The Raizenne Legacy

The Raizenne Legacy

One fateful winter night in Deerfield, Massachusetts in 1704, a 4 year old girl named Abigail and a ten year old boy named Josiah were awakened in their perspective homes by the sounds of battle and the smell of smoke.  Both children must have been incredibly confused and frightened as their families realized that their village was under attack from enemy forces.  As the raiders moved from home to home, both children were probably guided by their parents and encouraged to hide.  Unfortunately for the colonists at Deerfield, the combined forces of Jean-Baptiste Hertel de Rouville and the Indigenous Tribes that were working with him overwhelmed the militia forces, as well as the reinforcements brought in from other surrounding settlements.  When the long battle was over, 47 were killed, and 112 settlers were taken captive.

Abigail and Josiah were among those captured by the raiding party. Josiah was a guest visiting the village, and his direct family was not there when the raid occurred.  Abigail’s four older siblings were sadly murdered during the raid, but her mother was taken captive with her.  There is no mention of her father.  In the tradition of the War of Mourning, the first Indian who touches a slave becomes their master, and therefore the settlers were distributed amongst the native warriors and removed from the settlement to their rally point.

The terrified captives were herded to a site about a mile from the camp, and from there, they were forced to march over 300 miles (480 kms) through the brutal winter conditions.  Many of the settlers were ill-prepared, and although they were provided with snowshoes to help navigate the deep snow, they were difficult to use, and the Indians quickly killed those who clearly couldn’t keep up.  With harsh weather and tight rations, even one sickly person could slow down their arduous journey.  During this time, Abigail’s mother was killed by her captor.  The stories claim that she fell into a creek, and unfortunately became ill and started trailing behind fairly early on in the trip.  With the death of her mother, poor little Abigail was all alone.    However, she was very fortunate – her master was a kind man who was reported to have carried her most of the way.   There is no information about Josiah’s trip, but it was obviously very difficult.  Scared, alone, suffering the effects of malnourishment and frigid temperatures, many of the other young children died on the journey.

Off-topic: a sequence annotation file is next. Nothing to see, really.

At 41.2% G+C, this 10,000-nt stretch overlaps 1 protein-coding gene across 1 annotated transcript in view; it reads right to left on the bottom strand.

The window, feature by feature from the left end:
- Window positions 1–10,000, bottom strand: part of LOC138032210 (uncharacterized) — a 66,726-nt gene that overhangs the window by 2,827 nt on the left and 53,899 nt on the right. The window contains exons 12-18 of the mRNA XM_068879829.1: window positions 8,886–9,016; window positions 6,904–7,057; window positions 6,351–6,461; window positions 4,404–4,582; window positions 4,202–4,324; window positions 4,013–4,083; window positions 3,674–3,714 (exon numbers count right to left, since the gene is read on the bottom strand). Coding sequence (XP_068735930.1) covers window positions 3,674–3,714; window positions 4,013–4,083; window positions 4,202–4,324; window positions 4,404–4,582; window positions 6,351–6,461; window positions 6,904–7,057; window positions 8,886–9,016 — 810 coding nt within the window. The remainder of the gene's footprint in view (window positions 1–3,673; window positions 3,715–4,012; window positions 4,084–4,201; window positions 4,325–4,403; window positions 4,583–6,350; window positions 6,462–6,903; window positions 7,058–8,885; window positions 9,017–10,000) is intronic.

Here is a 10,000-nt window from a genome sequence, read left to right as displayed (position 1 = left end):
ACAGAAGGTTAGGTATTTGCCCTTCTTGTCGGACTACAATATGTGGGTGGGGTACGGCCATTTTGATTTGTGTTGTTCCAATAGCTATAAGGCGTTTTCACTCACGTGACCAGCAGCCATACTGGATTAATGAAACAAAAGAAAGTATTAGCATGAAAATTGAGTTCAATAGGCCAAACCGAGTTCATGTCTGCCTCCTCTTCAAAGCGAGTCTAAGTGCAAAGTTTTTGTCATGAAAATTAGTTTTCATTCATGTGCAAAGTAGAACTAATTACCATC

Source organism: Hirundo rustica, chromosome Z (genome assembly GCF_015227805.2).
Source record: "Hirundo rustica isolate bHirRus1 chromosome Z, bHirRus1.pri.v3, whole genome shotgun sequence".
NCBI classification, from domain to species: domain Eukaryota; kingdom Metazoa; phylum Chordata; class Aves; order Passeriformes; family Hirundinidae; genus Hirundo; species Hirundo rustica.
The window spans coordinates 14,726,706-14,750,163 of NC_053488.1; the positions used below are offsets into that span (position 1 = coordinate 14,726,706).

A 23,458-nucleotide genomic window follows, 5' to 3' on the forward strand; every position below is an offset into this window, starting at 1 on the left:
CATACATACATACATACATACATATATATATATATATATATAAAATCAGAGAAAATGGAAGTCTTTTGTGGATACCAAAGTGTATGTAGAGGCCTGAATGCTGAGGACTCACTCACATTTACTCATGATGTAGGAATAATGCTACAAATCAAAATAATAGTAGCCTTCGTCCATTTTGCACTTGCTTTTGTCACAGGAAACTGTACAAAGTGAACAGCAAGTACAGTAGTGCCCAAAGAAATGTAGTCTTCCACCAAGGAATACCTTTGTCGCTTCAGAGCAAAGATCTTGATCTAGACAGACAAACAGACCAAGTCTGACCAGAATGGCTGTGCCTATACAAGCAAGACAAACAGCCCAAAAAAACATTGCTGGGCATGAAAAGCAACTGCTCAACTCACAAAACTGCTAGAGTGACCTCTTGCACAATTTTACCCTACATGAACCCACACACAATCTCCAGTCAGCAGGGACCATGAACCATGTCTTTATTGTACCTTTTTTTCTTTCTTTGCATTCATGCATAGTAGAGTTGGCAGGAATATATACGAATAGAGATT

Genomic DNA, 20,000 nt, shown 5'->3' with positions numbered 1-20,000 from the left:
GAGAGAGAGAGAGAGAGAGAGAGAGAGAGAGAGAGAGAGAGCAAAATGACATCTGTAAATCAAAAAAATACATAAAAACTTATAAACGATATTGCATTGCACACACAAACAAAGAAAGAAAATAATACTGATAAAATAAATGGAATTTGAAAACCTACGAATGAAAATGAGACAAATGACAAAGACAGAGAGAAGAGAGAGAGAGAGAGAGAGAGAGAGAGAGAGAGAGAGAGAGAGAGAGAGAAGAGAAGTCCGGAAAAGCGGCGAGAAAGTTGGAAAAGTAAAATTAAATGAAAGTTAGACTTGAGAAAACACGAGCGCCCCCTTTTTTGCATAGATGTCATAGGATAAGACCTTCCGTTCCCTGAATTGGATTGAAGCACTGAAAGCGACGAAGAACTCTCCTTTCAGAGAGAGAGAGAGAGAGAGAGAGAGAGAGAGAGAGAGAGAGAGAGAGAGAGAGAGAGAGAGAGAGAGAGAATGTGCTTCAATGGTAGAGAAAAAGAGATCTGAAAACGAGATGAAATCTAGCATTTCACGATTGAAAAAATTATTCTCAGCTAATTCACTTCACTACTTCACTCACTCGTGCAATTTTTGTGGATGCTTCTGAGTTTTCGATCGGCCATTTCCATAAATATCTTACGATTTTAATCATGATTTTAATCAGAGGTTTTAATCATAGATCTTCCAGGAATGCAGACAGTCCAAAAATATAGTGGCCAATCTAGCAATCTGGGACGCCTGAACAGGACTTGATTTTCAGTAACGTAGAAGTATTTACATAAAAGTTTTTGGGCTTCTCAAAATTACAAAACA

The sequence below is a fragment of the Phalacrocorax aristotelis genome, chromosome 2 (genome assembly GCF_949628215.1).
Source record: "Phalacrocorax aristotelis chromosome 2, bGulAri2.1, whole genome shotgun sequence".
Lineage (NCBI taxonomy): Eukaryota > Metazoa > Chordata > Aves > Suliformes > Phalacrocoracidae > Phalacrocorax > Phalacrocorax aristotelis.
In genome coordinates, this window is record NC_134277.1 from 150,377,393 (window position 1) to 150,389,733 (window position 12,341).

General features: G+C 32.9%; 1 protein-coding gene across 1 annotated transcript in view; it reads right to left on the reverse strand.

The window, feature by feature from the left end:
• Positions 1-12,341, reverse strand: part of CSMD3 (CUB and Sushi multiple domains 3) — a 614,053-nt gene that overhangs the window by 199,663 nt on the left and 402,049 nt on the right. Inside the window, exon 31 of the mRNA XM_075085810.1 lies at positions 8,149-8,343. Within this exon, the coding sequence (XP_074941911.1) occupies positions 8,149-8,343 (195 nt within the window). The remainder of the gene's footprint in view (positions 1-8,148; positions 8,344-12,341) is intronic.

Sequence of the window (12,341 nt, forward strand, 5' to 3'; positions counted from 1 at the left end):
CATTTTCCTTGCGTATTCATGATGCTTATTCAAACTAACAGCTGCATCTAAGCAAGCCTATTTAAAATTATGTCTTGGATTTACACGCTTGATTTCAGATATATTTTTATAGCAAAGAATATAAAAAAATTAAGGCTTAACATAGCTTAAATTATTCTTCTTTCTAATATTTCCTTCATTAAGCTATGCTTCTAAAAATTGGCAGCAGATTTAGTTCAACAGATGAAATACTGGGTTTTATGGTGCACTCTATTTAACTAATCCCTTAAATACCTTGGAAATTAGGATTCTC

The raiding party and their captives travelled up the frozen Connecticut River, up Wells River, down the Winooski River to Lake Champlain and made their way to Chambley.  It was from here that most of the force dispersed to their villages and homes, taking their slaves with them.  Of the 112 settlers captured, only 89 arrived alive to start their new lives as slaves.

Abigail was taken by her master, believed to be Haronhiateka, Chief of the Bear Clan of Sault au Recollet,   to La Mission de la Montagne to live in the longhouse of Ganastarsie.  Ganastarsie was probably the wife or the mother of Abigail’s benevolent captor and would have been the head of the household.  There, Abigail would serve the longhouse doing the work of the women and whatever chores were given to her by the family.  In two ceremonies, she’s given two new names.  Her Christian/Catholic name was declared to be Marie-Elizabeth Nims with a Catholic baptism.  Her native name was also given to her, Touatogouachi, loosely translated as “she who gets the water”.  She lived much of her young life growing up in the longhouse of Ganastarsie, most likely starting out doing tasks as her name suggests – hauling water, cleaning, and tending the small children.